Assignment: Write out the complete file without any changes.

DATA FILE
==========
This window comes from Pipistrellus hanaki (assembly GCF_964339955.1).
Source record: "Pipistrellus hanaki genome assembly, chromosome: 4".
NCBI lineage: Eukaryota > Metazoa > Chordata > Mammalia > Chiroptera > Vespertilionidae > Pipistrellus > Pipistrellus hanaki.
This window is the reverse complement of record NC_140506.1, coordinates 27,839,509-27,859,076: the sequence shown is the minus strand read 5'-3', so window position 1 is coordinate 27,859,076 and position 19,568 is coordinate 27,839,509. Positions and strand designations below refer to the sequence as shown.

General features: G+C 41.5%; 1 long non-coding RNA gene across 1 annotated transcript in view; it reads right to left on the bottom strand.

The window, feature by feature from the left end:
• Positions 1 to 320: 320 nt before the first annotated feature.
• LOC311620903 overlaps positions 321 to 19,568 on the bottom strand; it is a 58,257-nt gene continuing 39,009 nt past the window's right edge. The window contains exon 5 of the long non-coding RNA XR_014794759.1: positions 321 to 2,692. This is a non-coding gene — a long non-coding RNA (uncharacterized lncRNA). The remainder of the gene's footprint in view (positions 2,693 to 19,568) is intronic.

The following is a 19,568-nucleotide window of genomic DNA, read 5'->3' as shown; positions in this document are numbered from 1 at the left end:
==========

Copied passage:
This window comes from Pipistrellus hanaki (assembly GCF_964339955.1).
Source record: "Pipistrellus hanaki genome assembly, chromosome: 4".
NCBI lineage: Eukaryota > Metazoa > Chordata > Mammalia > Chiroptera > Vespertilionidae > Pipistrellus > Pipistrellus hanaki.
This window is the reverse complement of record NC_140506.1, coordinates 27,839,509-27,859,076: the sequence shown is the minus strand read 5'-3', so window position 1 is coordinate 27,859,076 and position 19,568 is coordinate 27,839,509. Positions and strand designations below refer to the sequence as shown.

General features: G+C 41.5%; 1 long non-coding RNA gene across 1 annotated transcript in view; it reads right to left on the bottom strand.

The window, feature by feature from the left end:
• Positions 1 to 320: 320 nt before the first annotated feature.
• LOC311620903 overlaps positions 321 to 19,568 on the bottom strand; it is a 58,257-nt gene continuing 39,009 nt past the window's right edge. The window contains exon 5 of the long non-coding RNA XR_014794759.1: positions 321 to 2,692. This is a non-coding gene — a long non-coding RNA (uncharacterized lncRNA). The remainder of the gene's footprint in view (positions 2,693 to 19,568) is intronic.

The following is a 19,568-nucleotide window of genomic DNA, read 5'->3' as shown; positions in this document are numbered from 1 at the left end: